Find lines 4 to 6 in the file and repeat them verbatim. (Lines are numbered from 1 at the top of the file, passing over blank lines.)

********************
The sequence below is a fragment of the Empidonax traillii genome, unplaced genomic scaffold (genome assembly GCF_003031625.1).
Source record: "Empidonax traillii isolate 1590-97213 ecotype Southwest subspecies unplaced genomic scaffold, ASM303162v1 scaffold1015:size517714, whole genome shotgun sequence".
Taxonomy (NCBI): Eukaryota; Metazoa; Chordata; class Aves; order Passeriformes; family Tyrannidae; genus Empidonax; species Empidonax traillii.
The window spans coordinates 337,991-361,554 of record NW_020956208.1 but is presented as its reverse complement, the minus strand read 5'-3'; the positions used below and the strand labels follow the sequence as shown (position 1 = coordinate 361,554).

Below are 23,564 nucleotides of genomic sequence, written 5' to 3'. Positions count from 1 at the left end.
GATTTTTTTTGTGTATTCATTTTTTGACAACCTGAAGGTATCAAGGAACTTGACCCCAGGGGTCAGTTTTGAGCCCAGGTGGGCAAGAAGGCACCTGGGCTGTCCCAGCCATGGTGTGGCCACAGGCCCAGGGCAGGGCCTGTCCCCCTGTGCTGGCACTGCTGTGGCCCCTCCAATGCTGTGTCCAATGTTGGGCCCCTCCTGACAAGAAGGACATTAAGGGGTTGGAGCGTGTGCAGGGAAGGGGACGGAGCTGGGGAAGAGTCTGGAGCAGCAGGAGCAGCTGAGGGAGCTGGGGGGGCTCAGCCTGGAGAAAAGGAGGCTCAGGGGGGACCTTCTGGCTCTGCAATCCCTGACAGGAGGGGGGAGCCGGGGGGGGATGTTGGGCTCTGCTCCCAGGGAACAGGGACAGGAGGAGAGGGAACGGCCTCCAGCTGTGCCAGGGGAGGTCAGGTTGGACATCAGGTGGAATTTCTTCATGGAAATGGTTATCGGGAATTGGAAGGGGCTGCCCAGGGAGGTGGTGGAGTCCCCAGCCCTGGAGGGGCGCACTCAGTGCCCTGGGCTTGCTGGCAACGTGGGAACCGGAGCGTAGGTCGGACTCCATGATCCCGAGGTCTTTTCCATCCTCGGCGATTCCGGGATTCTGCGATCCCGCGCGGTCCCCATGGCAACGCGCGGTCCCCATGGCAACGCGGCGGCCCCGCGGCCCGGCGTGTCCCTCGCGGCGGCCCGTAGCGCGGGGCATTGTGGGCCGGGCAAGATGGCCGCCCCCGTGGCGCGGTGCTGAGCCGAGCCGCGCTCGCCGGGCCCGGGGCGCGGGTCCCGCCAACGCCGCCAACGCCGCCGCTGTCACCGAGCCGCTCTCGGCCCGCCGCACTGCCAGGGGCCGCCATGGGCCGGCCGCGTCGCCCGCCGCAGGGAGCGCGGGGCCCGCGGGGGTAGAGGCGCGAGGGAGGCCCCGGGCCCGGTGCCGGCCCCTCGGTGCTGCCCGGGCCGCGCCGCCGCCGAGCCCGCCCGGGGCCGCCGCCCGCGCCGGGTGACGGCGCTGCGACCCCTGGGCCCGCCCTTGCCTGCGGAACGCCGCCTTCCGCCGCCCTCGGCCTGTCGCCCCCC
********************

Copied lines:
The window spans coordinates 337,991-361,554 of record NW_020956208.1 but is presented as its reverse complement, the minus strand read 5'-3'; the positions used below and the strand labels follow the sequence as shown (position 1 = coordinate 361,554).

Below are 23,564 nucleotides of genomic sequence, written 5' to 3'. Positions count from 1 at the left end.
GATTTTTTTTGTGTATTCATTTTTTGACAACCTGAAGGTATCAAGGAACTTGACCCCAGGGGTCAGTTTTGAGCCCAGGTGGGCAAGAAGGCACCTGGGCTGTCCCAGCCATGGTGTGGCCACAGGCCCAGGGCAGGGCCTGTCCCCCTGTGCTGGCACTGCTGTGGCCCCTCCAATGCTGTGTCCAATGTTGGGCCCCTCCTGACAAGAAGGACATTAAGGGGTTGGAGCGTGTGCAGGGAAGGGGACGGAGCTGGGGAAGAGTCTGGAGCAGCAGGAGCAGCTGAGGGAGCTGGGGGGGCTCAGCCTGGAGAAAAGGAGGCTCAGGGGGGACCTTCTGGCTCTGCAATCCCTGACAGGAGGGGGGAGCCGGGGGGGGATGTTGGGCTCTGCTCCCAGGGAACAGGGACAGGAGGAGAGGGAACGGCCTCCAGCTGTGCCAGGGGAGGTCAGGTTGGACATCAGGTGGAATTTCTTCATGGAAATGGTTATCGGGAATTGGAAGGGGCTGCCCAGGGAGGTGGTGGAGTCCCCAGCCCTGGAGGGGCGCACTCAGTGCCCTGGGCTTGCTGGCAACGTGGGAACCGGAGCGTAGGTCGGACTCCATGATCCCGAGGTCTTTTCCATCCTCGGCGATTCCGGGATTCTGCGATCCCGCGCGGTCCCCATGGCAACGCGCGGTCCCCATGGCAACGCGGCGGCCCCGCGGCCCGGCGTGTCCCTCGCGGCGGCCCGTAGCGCGGGGCATTGTGGGCCGGGCAAGATGGCCGCCCCCGTGGCGCGGTGCTGAGCCGAGCCGCGCTCGCCGGGCCCGGGGCGCGGGTCCCGCCAACGCCGCCAACGCCGCCGCTGTCACCGAGCCGCTCTCGGCCCGCCGCACTGCCAGGGGCCGCCATGGGCCGGCCGCGTCGCCCGCCGCAGGGAGCGCGGGGCCCGCGGGGGTAGAGGCGCGAGGGAGGCCCCGGGCCCGGTGCCGGCCCCTCGGTGCTGCCCGGGCCGCGCCGCCGCCGAGCCCGCCCGGGGCCGCCGCCCGCGCCGGGTGACGGCGCTGCGACCCCTGGGCCCGCCCTTGCCTGCGGAACGCCGCCTTCCGCCGCCCTCGGCCTGTCGCCCCCC